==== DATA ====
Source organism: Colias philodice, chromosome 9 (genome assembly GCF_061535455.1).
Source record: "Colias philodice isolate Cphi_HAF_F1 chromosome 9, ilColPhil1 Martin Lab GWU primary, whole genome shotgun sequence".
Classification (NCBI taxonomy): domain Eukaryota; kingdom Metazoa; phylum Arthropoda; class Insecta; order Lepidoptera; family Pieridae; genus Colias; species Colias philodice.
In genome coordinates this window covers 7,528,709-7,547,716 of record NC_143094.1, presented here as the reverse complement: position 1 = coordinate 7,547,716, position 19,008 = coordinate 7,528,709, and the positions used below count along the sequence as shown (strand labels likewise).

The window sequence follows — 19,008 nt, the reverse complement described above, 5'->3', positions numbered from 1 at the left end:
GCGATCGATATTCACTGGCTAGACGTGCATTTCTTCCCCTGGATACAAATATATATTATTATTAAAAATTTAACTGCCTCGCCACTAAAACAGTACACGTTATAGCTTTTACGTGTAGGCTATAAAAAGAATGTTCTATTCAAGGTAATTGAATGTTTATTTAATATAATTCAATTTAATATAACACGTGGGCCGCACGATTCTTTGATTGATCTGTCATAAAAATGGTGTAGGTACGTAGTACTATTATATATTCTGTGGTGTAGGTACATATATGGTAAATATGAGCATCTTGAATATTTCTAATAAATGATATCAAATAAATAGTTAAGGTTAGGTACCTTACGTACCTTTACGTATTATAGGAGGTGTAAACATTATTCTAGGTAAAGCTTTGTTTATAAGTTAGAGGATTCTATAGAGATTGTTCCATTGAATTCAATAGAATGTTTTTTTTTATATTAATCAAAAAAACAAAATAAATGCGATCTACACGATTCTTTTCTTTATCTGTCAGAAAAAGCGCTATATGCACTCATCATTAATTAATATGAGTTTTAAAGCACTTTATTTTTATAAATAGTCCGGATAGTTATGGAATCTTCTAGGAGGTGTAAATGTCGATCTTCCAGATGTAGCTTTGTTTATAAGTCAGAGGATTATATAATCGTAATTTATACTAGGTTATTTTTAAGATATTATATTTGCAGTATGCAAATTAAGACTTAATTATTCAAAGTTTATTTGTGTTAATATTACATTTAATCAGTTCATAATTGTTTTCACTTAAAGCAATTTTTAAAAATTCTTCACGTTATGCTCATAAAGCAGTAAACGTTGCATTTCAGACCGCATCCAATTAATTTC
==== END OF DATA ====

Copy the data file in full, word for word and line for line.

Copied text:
Source organism: Colias philodice, chromosome 9 (genome assembly GCF_061535455.1).
Source record: "Colias philodice isolate Cphi_HAF_F1 chromosome 9, ilColPhil1 Martin Lab GWU primary, whole genome shotgun sequence".
Classification (NCBI taxonomy): domain Eukaryota; kingdom Metazoa; phylum Arthropoda; class Insecta; order Lepidoptera; family Pieridae; genus Colias; species Colias philodice.
In genome coordinates this window covers 7,528,709-7,547,716 of record NC_143094.1, presented here as the reverse complement: position 1 = coordinate 7,547,716, position 19,008 = coordinate 7,528,709, and the positions used below count along the sequence as shown (strand labels likewise).

The window sequence follows — 19,008 nt, the reverse complement described above, 5'->3', positions numbered from 1 at the left end:
GCGATCGATATTCACTGGCTAGACGTGCATTTCTTCCCCTGGATACAAATATATATTATTATTAAAAATTTAACTGCCTCGCCACTAAAACAGTACACGTTATAGCTTTTACGTGTAGGCTATAAAAAGAATGTTCTATTCAAGGTAATTGAATGTTTATTTAATATAATTCAATTTAATATAACACGTGGGCCGCACGATTCTTTGATTGATCTGTCATAAAAATGGTGTAGGTACGTAGTACTATTATATATTCTGTGGTGTAGGTACATATATGGTAAATATGAGCATCTTGAATATTTCTAATAAATGATATCAAATAAATAGTTAAGGTTAGGTACCTTACGTACCTTTACGTATTATAGGAGGTGTAAACATTATTCTAGGTAAAGCTTTGTTTATAAGTTAGAGGATTCTATAGAGATTGTTCCATTGAATTCAATAGAATGTTTTTTTTTATATTAATCAAAAAAACAAAATAAATGCGATCTACACGATTCTTTTCTTTATCTGTCAGAAAAAGCGCTATATGCACTCATCATTAATTAATATGAGTTTTAAAGCACTTTATTTTTATAAATAGTCCGGATAGTTATGGAATCTTCTAGGAGGTGTAAATGTCGATCTTCCAGATGTAGCTTTGTTTATAAGTCAGAGGATTATATAATCGTAATTTATACTAGGTTATTTTTAAGATATTATATTTGCAGTATGCAAATTAAGACTTAATTATTCAAAGTTTATTTGTGTTAATATTACATTTAATCAGTTCATAATTGTTTTCACTTAAAGCAATTTTTAAAAATTCTTCACGTTATGCTCATAAAGCAGTAAACGTTGCATTTCAGACCGCATCCAATTAATTTC